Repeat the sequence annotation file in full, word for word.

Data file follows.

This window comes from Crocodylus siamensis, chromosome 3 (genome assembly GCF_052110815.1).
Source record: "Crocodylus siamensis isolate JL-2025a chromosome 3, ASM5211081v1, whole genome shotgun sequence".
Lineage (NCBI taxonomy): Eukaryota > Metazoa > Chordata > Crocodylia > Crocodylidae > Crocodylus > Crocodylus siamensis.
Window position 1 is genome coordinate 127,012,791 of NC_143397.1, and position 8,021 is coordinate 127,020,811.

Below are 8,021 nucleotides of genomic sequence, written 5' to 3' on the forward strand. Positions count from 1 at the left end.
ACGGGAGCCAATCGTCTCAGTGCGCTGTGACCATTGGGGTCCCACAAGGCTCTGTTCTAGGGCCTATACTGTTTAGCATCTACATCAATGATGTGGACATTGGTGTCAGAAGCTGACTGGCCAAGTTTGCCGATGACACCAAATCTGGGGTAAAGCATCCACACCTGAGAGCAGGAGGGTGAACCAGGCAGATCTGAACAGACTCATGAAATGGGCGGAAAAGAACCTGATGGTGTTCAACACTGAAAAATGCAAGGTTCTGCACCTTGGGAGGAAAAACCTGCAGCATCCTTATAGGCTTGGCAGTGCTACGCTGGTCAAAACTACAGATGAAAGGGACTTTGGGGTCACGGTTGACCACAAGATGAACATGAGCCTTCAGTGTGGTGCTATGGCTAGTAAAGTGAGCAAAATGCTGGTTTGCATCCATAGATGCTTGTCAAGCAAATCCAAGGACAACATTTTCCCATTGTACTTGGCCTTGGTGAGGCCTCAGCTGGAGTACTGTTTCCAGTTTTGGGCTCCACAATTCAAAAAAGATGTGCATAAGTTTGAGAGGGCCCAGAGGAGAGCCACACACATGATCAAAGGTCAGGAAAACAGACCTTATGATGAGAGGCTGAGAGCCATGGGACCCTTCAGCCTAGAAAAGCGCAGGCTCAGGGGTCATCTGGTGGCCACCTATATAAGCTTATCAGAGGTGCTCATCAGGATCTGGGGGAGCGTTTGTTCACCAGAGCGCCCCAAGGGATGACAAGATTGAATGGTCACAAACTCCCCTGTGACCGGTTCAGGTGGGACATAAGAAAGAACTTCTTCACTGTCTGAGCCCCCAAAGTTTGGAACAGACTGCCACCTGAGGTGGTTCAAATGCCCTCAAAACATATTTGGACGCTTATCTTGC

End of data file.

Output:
This window comes from Crocodylus siamensis, chromosome 3 (genome assembly GCF_052110815.1).
Source record: "Crocodylus siamensis isolate JL-2025a chromosome 3, ASM5211081v1, whole genome shotgun sequence".
Lineage (NCBI taxonomy): Eukaryota > Metazoa > Chordata > Crocodylia > Crocodylidae > Crocodylus > Crocodylus siamensis.
Window position 1 is genome coordinate 127,012,791 of NC_143397.1, and position 8,021 is coordinate 127,020,811.

Below are 8,021 nucleotides of genomic sequence, written 5' to 3' on the forward strand. Positions count from 1 at the left end.
ACGGGAGCCAATCGTCTCAGTGCGCTGTGACCATTGGGGTCCCACAAGGCTCTGTTCTAGGGCCTATACTGTTTAGCATCTACATCAATGATGTGGACATTGGTGTCAGAAGCTGACTGGCCAAGTTTGCCGATGACACCAAATCTGGGGTAAAGCATCCACACCTGAGAGCAGGAGGGTGAACCAGGCAGATCTGAACAGACTCATGAAATGGGCGGAAAAGAACCTGATGGTGTTCAACACTGAAAAATGCAAGGTTCTGCACCTTGGGAGGAAAAACCTGCAGCATCCTTATAGGCTTGGCAGTGCTACGCTGGTCAAAACTACAGATGAAAGGGACTTTGGGGTCACGGTTGACCACAAGATGAACATGAGCCTTCAGTGTGGTGCTATGGCTAGTAAAGTGAGCAAAATGCTGGTTTGCATCCATAGATGCTTGTCAAGCAAATCCAAGGACAACATTTTCCCATTGTACTTGGCCTTGGTGAGGCCTCAGCTGGAGTACTGTTTCCAGTTTTGGGCTCCACAATTCAAAAAAGATGTGCATAAGTTTGAGAGGGCCCAGAGGAGAGCCACACACATGATCAAAGGTCAGGAAAACAGACCTTATGATGAGAGGCTGAGAGCCATGGGACCCTTCAGCCTAGAAAAGCGCAGGCTCAGGGGTCATCTGGTGGCCACCTATATAAGCTTATCAGAGGTGCTCATCAGGATCTGGGGGAGCGTTTGTTCACCAGAGCGCCCCAAGGGATGACAAGATTGAATGGTCACAAACTCCCCTGTGACCGGTTCAGGTGGGACATAAGAAAGAACTTCTTCACTGTCTGAGCCCCCAAAGTTTGGAACAGACTGCCACCTGAGGTGGTTCAAATGCCCTCAAAACATATTTGGACGCTTATCTTGC